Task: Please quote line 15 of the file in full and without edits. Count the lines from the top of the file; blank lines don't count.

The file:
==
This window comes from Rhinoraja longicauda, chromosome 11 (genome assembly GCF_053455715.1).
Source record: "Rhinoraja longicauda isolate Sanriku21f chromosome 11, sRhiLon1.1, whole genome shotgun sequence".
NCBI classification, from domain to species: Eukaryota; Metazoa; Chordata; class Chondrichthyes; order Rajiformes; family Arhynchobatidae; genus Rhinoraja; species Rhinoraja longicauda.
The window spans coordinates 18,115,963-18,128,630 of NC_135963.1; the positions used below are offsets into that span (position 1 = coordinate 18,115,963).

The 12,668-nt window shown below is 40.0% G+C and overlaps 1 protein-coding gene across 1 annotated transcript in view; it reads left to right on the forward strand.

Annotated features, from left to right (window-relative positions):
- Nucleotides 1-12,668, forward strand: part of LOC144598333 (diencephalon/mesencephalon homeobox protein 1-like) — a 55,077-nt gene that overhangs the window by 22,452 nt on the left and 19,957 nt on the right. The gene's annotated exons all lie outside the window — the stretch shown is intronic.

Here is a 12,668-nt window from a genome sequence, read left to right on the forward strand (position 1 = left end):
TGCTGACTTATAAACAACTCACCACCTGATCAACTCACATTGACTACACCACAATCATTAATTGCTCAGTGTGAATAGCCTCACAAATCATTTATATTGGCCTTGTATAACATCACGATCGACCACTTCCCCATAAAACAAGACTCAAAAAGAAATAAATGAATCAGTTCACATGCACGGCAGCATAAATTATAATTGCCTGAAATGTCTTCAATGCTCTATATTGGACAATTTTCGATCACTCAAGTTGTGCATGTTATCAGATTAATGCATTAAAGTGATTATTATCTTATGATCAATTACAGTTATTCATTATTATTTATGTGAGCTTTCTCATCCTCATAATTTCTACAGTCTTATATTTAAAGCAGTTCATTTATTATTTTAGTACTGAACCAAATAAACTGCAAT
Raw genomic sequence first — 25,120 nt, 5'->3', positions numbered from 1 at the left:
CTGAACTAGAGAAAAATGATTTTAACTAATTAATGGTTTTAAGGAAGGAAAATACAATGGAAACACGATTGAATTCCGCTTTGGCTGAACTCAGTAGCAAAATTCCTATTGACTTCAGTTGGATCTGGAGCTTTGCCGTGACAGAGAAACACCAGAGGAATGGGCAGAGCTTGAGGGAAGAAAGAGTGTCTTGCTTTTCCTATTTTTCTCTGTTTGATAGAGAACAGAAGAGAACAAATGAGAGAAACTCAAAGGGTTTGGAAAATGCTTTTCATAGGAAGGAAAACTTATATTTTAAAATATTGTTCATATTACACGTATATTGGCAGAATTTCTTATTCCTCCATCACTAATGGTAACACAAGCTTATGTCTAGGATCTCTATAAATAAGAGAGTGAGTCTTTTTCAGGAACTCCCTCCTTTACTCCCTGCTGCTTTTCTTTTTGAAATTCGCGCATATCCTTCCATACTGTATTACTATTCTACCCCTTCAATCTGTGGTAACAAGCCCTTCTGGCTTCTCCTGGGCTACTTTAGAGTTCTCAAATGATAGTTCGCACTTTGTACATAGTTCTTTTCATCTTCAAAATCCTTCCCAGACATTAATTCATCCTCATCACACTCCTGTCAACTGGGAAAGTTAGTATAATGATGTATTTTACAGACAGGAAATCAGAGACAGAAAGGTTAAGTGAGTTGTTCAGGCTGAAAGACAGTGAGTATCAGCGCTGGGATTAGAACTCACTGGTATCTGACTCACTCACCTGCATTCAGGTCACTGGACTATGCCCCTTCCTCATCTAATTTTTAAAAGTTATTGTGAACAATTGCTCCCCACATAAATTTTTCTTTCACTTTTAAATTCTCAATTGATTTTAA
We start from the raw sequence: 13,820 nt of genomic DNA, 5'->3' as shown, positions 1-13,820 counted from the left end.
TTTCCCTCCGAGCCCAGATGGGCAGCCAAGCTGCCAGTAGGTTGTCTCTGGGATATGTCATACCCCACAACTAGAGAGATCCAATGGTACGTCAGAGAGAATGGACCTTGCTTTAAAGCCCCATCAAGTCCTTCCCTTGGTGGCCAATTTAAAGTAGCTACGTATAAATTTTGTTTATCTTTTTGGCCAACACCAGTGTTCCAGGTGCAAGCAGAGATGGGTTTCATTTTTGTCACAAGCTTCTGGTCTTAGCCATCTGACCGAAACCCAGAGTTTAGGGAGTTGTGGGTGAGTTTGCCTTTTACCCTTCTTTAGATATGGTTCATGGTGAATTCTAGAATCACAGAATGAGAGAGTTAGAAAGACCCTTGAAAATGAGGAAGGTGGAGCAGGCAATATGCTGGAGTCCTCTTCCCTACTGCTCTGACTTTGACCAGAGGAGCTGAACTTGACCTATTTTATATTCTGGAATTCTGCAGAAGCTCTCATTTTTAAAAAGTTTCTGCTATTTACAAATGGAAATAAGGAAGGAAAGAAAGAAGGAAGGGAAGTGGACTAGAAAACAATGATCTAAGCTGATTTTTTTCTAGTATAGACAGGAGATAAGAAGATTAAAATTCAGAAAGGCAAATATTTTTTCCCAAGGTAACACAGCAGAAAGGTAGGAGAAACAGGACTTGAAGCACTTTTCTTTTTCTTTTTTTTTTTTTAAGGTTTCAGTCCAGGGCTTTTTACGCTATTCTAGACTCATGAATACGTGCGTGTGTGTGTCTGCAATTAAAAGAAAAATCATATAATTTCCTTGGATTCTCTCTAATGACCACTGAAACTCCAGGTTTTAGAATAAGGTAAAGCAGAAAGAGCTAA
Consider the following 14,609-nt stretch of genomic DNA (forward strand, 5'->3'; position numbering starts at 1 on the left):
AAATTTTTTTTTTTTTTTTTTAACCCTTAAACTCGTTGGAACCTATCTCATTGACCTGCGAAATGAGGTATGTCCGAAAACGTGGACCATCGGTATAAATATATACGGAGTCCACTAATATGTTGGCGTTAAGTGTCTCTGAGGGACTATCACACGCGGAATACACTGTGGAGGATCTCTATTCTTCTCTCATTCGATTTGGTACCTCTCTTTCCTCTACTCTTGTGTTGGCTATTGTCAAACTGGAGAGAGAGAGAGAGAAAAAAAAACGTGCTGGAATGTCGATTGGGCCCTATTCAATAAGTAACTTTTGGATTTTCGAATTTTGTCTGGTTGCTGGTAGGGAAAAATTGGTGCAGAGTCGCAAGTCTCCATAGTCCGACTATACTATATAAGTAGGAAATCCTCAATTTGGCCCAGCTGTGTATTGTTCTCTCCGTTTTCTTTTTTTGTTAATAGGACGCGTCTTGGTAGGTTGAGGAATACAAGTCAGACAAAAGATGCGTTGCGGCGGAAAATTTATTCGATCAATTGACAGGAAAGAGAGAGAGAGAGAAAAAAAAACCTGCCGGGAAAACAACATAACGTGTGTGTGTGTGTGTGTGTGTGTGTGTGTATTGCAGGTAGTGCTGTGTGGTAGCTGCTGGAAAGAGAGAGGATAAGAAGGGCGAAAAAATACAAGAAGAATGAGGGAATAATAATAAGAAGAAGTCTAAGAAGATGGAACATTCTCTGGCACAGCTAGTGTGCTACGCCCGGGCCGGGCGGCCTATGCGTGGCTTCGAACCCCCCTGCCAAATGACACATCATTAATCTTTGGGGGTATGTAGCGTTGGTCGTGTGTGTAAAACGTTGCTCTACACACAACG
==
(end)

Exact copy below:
AAATTTTTTTTTTTTTTTTTTAACCCTTAAACTCGTTGGAACCTATCTCATTGACCTGCGAAATGAGGTATGTCCGAAAACGTGGACCATCGGTATAAATATATACGGAGTCCACTAATATGTTGGCGTTAAGTGTCTCTGAGGGACTATCACACGCGGAATACACTGTGGAGGATCTCTATTCTTCTCTCATTCGATTTGGTACCTCTCTTTCCTCTACTCTTGTGTTGGCTATTGTCAAACTGGAGAGAGAGAGAGAGAAAAAAAAACGTGCTGGAATGTCGATTGGGCCCTATTCAATAAGTAACTTTTGGATTTTCGAATTTTGTCTGGTTGCTGGTAGGGAAAAATTGGTGCAGAGTCGCAAGTCTCCATAGTCCGACTATACTATATAAGTAGGAAATCCTCAATTTGGCCCAGCTGTGTATTGTTCTCTCCGTTTTCTTTTTTTGTTAATAGGACGCGTCTTGGTAGGTTGAGGAATACAAGTCAGACAAAAGATGCGTTGCGGCGGAAAATTTATTCGATCAATTGACAGGAAAGAGAGAGAGAGAGAAAAAAAAACCTGCCGGGAAAACAACATAACGTGTGTGTGTGTGTGTGTGTGTGTGTGTGTATTGCAGGTAGTGCTGTGTGGTAGCTGCTGGAAAGAGAGAGGATAAGAAGGGCGAAAAAATACAAGAAGAATGAGGGAATAATAATAAGAAGAAGTCTAAGAAGATGGAACATTCTCTGGCACAGCTAGTGTGCTACGCCCGGGCCGGGCGGCCTATGCGTGGCTTCGAACCCCCCTGCCAAATGACACATCATTAATCTTTGGGGGTATGTAGCGTTGGTCGTGTGTGTAAAACGTTGCTCTACACACAACG